Lesson #5: Getting Strategic with Hummingbird

Lesson #5: Getting Strategic with Hummingbird

So far we've talked about two of the four perceptual states, Tactical/Serpent and Emotional/Jaguar. Today we're going to explore the third perceptual state, Strategic/Hummingbird.

I always thought that hummingbirds were adorable little birds who just flew around looking pretty, until one day I got the chance to observe several busy hummingbird feeders out the window of a restaurant in Alma, New Brunswick, Canada.

Competitive Hummingbirds

To my amazement, the hummingbirds were battling fiercely for the few coveted spots at each feeder. They swooped, dove, pecked, batted their wings at one another, and generally fought like tigers for their drops of red sugar water.

Since then I've come to see hummingbirds as the ultimate competitors, fierce and nimble and utterly single-minded about getting what they deserve.

Hummingbirds represent strategic thinking also because they undertake an epic migration each year, flying over the ocean for thousands of miles without access to food or drink. Even though you might think that based on their metabolism they wouldn't be able to survive for 10 minutes away from their favorite sources of nourishment, they plan and carry out long-range, even epic journeys based on their incredible navigational abilities.

Hummingbird in the Checkmate Matrix

We move into Strategic/Hummingbird perception when we ask the question, "How can I position myself to become the obvious choice to my ideal customer?" We must now take into account, not only the facts seen by Serpent, not only our customer's emotions as felt by Jaguar, but also our competitor's strengths and weaknesses as well.

When we look at the Checkmate Matrix with Hummingbird eyes, we look for what Ken McCarthy calls "holes and bumps in the road." Holes are missed opportunities that we can exploit: niches that are being underserved, marketing techniques that are being underused, etc. Holes are where we look at the market through the eyes of our Ideal Customer and ask, "What's missing for me here?"

Bumps are things that are wrong; sins of commission. Unpleasant customer service experiences, long wait times, lack of clarity about options, etc. Anywhere our Ideal Customer gets frustrated or confused or hopeless or deflated.

Using Hummingbird to Sell Beer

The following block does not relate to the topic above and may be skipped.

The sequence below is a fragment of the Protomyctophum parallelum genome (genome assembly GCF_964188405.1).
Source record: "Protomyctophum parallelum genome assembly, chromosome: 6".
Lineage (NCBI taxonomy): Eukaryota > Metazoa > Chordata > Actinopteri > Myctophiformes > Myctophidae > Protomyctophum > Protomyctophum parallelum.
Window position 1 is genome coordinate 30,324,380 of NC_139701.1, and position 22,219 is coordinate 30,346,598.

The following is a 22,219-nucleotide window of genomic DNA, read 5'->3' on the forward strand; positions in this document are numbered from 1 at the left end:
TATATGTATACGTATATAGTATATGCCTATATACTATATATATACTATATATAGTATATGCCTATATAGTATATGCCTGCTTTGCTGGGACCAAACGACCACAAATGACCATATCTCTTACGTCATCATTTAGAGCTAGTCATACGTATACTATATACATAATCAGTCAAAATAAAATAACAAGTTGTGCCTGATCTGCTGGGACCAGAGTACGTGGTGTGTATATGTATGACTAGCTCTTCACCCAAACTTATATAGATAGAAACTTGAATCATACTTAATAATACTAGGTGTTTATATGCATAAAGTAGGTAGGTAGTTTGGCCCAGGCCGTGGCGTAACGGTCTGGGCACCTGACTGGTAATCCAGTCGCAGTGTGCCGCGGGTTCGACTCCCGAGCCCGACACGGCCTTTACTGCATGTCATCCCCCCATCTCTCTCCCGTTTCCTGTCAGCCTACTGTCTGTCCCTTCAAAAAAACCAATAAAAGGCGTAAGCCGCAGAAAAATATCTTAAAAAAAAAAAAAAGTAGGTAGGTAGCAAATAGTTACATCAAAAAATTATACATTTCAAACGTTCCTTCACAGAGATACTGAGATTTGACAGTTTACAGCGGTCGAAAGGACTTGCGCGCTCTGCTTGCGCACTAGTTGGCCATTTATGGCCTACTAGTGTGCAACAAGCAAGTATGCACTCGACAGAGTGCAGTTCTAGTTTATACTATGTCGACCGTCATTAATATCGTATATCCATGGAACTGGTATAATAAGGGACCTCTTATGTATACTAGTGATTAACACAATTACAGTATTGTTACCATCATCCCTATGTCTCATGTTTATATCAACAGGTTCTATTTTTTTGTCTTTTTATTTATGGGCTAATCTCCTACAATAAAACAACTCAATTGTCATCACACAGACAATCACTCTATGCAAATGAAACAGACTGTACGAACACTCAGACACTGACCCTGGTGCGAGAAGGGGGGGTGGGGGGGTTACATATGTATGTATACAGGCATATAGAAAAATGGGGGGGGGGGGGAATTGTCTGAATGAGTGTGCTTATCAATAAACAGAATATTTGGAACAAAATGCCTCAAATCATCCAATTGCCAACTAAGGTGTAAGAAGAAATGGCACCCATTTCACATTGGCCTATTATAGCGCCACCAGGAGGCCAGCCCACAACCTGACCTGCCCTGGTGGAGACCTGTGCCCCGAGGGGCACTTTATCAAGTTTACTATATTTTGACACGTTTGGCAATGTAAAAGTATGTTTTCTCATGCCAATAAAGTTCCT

The classic hummingbird story is told about Claude Hopkins, who about 100 years ago was tasked with turning Schlitz beer into a powerhouse national brand from a small regional concern. He learned everything he could about how beer is brewed, studied the competition, paid attention to what the public was interested in (in this case, not dying from unsafe foods and beverages was a common desire), and came up with the Schlitz "purity" campaign.

Hopkins told the public in detail all the steps Schlitz went through to produce pure, delicious beer. From the artesian wells to the steam-cleaned tanks, Hopkins painted a picture of a company obsessed with quality and purity.

Only trouble was, the Schlitz executives sadly told Hopkins as he presented his campaign to them, that obsession with quality wasn't a differentiator. Every beer in America was made the exact same way. 

Undaunted, Hopkins pointed out that this objection was irrelevant. Since nobody was telling the story, the first company to do so would preempt and thereby "own" the truth. Drayton Bird, legendary direct marketing copywriter (and Camp Checkmate fan – watch the video if you don't believe me;) quotes Rosser Reeves: "The first person to tell the truth preempts the truth – and the truth always sells."

Claude "Hummingbird" Hopkins (that would have made a great nickname, wouldn't it?) applying a strategic perceptual state to find the message that catapulted Schlitz into an unassailable position in the minds of the American beer-drinking public.

So your homework now is to go back to your Checkmate Matrix (if you've lost it or never bothered to download it before but want to now, grab it here) and put on your Hummingbird vision. Combine tactics with emotion to see the whole competitive landscape, and where your strengths or potential strengths can earn you Obvious Choice status in the minds of your Ideal Customers.

Stay tuned next time for the final installment in the minicourse on the four perceptual states, when we tackle EagleVision.

PS Day two morning of Camp Checkmate gets you playing with Hummingbird perception. Working within a small group, you'll be amazed at the opportunities literally staring you in the face that you never noticed before. 

Ready to sign up? http://CampCheckmate.com

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